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RE: URI Templates - optional variables?

From: Mike Schinkel <mikeschinkel@gmail.com>
Date: Tue, 16 Oct 2007 00:48:32 -0400
To: "'John Cowan'" <cowan@ccil.org>
Cc: <uri@w3.org>
Message-ID: <010c01c80faf$d38dfb10$0702a8c0@Guides.local>

John Cowan wrote:
> I'm not sure whether by "template vars" you mean the *names* 
> of variables, or their *content*.  

I mean those things that are inside the braces.  Look at this concrete
though contrived example (since I requested of others, I should do the same
:) 

http://example.com/a{b}c

In my view the parts that should have to follow the URI spec for encoding
are the "http://example.com/a" and "c."   The "b" part is another context
and thus should not have to follow the URI spec for encoding.  Of course the
*value* of a given "b" would need to follow encoding.  Given that, there is
no question about encoding #1 because dashs and letters do not need to be
encoded:

1.) {b}= "-xyz-"
http://example.com/a-xyz-c

However, #2 is a different story as the need to encode the slash is
ambigious:

2.) {b}= "-x/z-"

Is it?: 
http://example.com/a-x/z-c

Or is it?:
http://example.com/a-x%2Fz-c 

OTOH, we could agreed to make any of the following valid values within the
braces ignoring URI ecoding rules assuming an agreed upon decision for
syntax BECAUSE the characters that make up the expansion directives (is that
a good phrase?) that tells the URI Template processor what to substitute in
place of that which is contained within braces inclusive need not be encoded
as the URI needs to be encoded, at least not for any reason I can currently
concieve.  

Note these next examples are only showing character use and not trying to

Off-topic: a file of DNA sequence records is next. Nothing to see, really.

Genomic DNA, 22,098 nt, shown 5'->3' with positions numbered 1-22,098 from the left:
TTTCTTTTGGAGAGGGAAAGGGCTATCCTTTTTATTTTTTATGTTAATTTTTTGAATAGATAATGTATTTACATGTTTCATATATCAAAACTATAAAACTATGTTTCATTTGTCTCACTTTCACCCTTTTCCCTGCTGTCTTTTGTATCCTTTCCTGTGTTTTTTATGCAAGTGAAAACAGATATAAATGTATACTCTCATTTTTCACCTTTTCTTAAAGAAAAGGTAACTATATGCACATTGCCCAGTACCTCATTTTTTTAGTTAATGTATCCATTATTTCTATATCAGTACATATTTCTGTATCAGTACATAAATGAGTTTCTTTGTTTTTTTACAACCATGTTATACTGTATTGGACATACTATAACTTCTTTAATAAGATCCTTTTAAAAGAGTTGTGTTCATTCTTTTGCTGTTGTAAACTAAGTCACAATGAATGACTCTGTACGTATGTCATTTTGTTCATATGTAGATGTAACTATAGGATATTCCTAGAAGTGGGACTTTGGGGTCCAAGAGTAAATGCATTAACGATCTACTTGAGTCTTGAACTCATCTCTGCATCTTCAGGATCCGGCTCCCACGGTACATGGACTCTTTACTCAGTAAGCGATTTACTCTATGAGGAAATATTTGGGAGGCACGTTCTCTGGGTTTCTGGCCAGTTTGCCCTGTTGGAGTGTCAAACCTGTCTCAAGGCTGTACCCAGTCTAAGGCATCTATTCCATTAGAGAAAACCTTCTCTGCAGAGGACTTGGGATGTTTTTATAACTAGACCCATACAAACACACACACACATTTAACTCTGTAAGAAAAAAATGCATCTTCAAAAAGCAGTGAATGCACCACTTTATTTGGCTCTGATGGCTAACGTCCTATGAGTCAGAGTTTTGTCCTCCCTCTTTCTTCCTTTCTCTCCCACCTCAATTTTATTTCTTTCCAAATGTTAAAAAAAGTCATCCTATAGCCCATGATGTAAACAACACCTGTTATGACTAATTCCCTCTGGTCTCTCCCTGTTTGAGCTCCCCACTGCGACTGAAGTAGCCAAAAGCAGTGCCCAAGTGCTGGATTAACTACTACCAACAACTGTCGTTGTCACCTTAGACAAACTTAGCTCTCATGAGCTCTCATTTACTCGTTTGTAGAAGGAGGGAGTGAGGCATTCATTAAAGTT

imply any special type of processing:

http://example.com/a{b:[n]}c
http://example.com/a{x(y)}c
http://example.com/a{h|i|j}c
http://example.com/a{$m}c
http://example.com/a{@s#t}c

Note that I'm not proposing variable names contain anything other than
[A-Za-z0-9_], but that other characters be used for processing directives.
Specifically, I can't see any reason a colon can't be used to denote
something WITHIN THE CONTEXT of that which identifies the location for a
substitution, i.e. within braces.

Of course it is quite possible that I am wrong here as it is hard to prove a
negative. If you believe that I am wrong help me out by providing some
concrete examples where allowing uncoded characters between the braces to be
part of the spec will cause problems that will make it impossible to
implement.

> Given the template "foo/{<bar/|baz}", which can be read "foo 
> slash followed by the value of baz prefixed by bar slash", 
> here are some possible results depending on the value of baz:

That template makes my head hurt. I'm hoping that URI Templates can be made
to be approachable for a broader audience as opposed to a more narrow one.
[Simplicity]==[Liklihood of Adoption] in my book.

I vote for either expansion directives that are borrowed from other well
known sources (such as HTML or JavaScript.) Examples include making things
that act like function calls look like function calls, things that OR use
'|', things that AND use '&', things that index use '[' and ']' and so on. 

Further I argue that we only use characters in contexts that are brain-dead
obvious to a reasonably technical person and if we can't we instead use
words if it is not possible to identify truly obvious characters for
expansion directives (Note: I agree with Nottingham on the use of English.) 

-- 
-Mike Schinkel
http://www.mikeschinkel.com/blogs/
http://www.welldesignedurls.org
http://atlanta-web.org 
Received on Tuesday, 16 October 2007 04:48:54 GMT

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